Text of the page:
Tweaks Eyed for EastBanc Development

Photo by Brian Kapur/Current file photo
The Pennsylvania Avenue site currently houses a gas station.
The Pennsylvania Avenue site currently houses a gas station.

By Brady Holt
Current Staff Writer

EastBanc is working on design changes to its polarizing proposal for a new mixed-use building at 2715 Pennsylvania Ave. NW, the current site of a gas station across from the Four Seasons Hotel.

The company is responding to last month’s feedback from the Old Georgetown Board, which supported the general idea of a new five-story building on the site but had reservations about the way all upper-story windows would be deeply recessed into the facade. EastBanc is planning eight rental apartments of about 2,000 square feet apiece atop a ground-floor restaurant, sitting at the eastern gateway to Georgetown.

EastBanc’s Mary Mottershead said the project’s European architecture team is now “looking at the western facade of the building,” the area facing the corner of Pennsylvania and M Street. The architects are also considering whether to shift a proposed service driveway from the western side of the building, as currently planned, to the eastern side.

Asked whether EastBanc intends for its next design proposal to be largely similar to the version the firm presented a month ago, Mottershead said that’s a difficult question to answer at this stage.

“It depends on what you think of as largely similar,” she said. “To you it might be largely similar; to the architects it probably wouldn’t be.”

Mottershead added that EastBanc hasn’t seen what the architects are working on, and the firm doesn’t expect to go before the Old Georgetown Board again until October. The board reviews projects in the neighborhood to ensure architectural compatibility with the federally protected historic district.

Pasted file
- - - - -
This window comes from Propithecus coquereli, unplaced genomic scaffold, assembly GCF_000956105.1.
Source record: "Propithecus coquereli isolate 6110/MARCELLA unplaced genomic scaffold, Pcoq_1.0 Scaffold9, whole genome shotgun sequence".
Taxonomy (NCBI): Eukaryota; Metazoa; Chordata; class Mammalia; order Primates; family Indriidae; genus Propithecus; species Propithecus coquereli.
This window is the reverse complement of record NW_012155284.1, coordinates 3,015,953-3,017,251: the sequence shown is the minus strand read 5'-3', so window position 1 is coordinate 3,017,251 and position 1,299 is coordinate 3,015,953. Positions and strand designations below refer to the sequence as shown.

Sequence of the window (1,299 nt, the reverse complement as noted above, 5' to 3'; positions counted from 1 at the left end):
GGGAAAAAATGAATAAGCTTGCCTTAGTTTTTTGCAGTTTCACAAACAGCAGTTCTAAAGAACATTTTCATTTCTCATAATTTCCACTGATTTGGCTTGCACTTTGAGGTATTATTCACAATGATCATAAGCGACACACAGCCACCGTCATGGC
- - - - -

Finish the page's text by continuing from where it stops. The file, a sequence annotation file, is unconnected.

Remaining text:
In the meantime, EastBanc filed an application with the Zoning Commission on July 31 to seek permission for greater height and density than allowed on the property, and to forgo an on-site parking requirement.

Most of the parcel is currently zoned to allow buildings up to 50 feet tall with a floor-area ratio of 2.5, matching the buildings along M Street, but part of it has no current zoning category. EastBanc would like the whole property to be granted the higher limits that are allowed south of Pennsylvania Avenue, and also to have a smaller minimum setback from the rear property line than would otherwise be permitted. Also, although the zoning rules would ordinarily require three parking spaces, EastBanc would like to include none.

EastBanc is seeking the flexibility through the planned-unit development process, in which a developer offers community benefits intended to offset the impacts of its project. At 2715 Pennsylvania, EastBanc says its project offers superior architecture and better use of space compared to the 1950s gas station. The firm also pledged to improve the area of Rock Creek Park immediately to the east of the property with new trees and other plantings, new benches and permeable pathways.

Meanwhile, to prevent tenants from parking on nearby residential streets, EastBanc committed in its application to preventing the building’s residents from obtaining Residential Parking Permits, to providing at least eight long-term bike parking spaces, and to offering residents a choice of a Capital Bikeshare or car-sharing membership.

The Georgetown advisory neighborhood commission earlier this summer voiced support for the project in general, while raising questions about the architecture. The commission will weigh in on the revised project this fall before it returns to the Old Georgetown Board.

This article appears in the Aug. 12 issue of The Georgetown Current newspaper.

2 Comments For This Article

James Canning

I have no problem with the size of the proposed project, but fears that the architects will try to deliver something "modernist" and out of keeping with the historic architecture are fully warranted.

Anonymous II

Let's hope it looks better than before. It was too large, too much scale, blocking all the light and openness at the entry point into Georgetown, and just plain ugly, Please, Eastbanc, we know you personally like modern design, but we all have to live with it - can't you do something more classical, for once, this time? By the time all this redevelopment is over, Georgetown will look like Crystal City or Ballston. So sad.